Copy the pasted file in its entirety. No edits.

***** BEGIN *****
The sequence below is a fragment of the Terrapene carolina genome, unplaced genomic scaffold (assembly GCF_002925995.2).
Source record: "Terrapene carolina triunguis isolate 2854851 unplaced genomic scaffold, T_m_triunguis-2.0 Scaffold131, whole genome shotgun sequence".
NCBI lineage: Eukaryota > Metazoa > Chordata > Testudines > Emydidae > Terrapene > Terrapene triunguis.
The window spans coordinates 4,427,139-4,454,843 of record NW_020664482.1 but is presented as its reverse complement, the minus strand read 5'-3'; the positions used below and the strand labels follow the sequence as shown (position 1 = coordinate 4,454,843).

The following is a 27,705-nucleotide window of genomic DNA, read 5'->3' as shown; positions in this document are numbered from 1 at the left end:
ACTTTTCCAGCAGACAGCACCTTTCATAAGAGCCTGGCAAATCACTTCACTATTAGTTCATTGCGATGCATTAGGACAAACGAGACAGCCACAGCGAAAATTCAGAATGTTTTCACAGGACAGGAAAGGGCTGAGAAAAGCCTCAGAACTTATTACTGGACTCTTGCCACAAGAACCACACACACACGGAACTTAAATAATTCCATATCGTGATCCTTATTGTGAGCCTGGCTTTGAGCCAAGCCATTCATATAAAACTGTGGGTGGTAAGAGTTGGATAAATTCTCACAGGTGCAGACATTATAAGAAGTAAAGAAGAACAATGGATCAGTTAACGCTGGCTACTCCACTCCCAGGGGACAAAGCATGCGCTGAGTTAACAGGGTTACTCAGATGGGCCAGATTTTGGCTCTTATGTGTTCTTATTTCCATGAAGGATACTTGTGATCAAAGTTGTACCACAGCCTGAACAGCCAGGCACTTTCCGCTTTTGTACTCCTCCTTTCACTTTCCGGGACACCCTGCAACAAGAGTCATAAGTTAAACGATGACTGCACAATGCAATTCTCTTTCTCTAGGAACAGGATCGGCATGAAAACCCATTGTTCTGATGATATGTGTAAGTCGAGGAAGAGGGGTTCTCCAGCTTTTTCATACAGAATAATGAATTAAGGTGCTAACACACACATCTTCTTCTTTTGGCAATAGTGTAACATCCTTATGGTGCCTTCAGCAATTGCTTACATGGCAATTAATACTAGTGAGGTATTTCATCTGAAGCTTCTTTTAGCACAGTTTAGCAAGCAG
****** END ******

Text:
The sequence below is a fragment of the Terrapene carolina genome, unplaced genomic scaffold (assembly GCF_002925995.2).
Source record: "Terrapene carolina triunguis isolate 2854851 unplaced genomic scaffold, T_m_triunguis-2.0 Scaffold131, whole genome shotgun sequence".
NCBI lineage: Eukaryota > Metazoa > Chordata > Testudines > Emydidae > Terrapene > Terrapene triunguis.
The window spans coordinates 4,427,139-4,454,843 of record NW_020664482.1 but is presented as its reverse complement, the minus strand read 5'-3'; the positions used below and the strand labels follow the sequence as shown (position 1 = coordinate 4,454,843).

The following is a 27,705-nucleotide window of genomic DNA, read 5'->3' as shown; positions in this document are numbered from 1 at the left end:
ACTTTTCCAGCAGACAGCACCTTTCATAAGAGCCTGGCAAATCACTTCACTATTAGTTCATTGCGATGCATTAGGACAAACGAGACAGCCACAGCGAAAATTCAGAATGTTTTCACAGGACAGGAAAGGGCTGAGAAAAGCCTCAGAACTTATTACTGGACTCTTGCCACAAGAACCACACACACACGGAACTTAAATAATTCCATATCGTGATCCTTATTGTGAGCCTGGCTTTGAGCCAAGCCATTCATATAAAACTGTGGGTGGTAAGAGTTGGATAAATTCTCACAGGTGCAGACATTATAAGAAGTAAAGAAGAACAATGGATCAGTTAACGCTGGCTACTCCACTCCCAGGGGACAAAGCATGCGCTGAGTTAACAGGGTTACTCAGATGGGCCAGATTTTGGCTCTTATGTGTTCTTATTTCCATGAAGGATACTTGTGATCAAAGTTGTACCACAGCCTGAACAGCCAGGCACTTTCCGCTTTTGTACTCCTCCTTTCACTTTCCGGGACACCCTGCAACAAGAGTCATAAGTTAAACGATGACTGCACAATGCAATTCTCTTTCTCTAGGAACAGGATCGGCATGAAAACCCATTGTTCTGATGATATGTGTAAGTCGAGGAAGAGGGGTTCTCCAGCTTTTTCATACAGAATAATGAATTAAGGTGCTAACACACACATCTTCTTCTTTTGGCAATAGTGTAACATCCTTATGGTGCCTTCAGCAATTGCTTACATGGCAATTAATACTAGTGAGGTATTTCATCTGAAGCTTCTTTTAGCACAGTTTAGCAAGCAG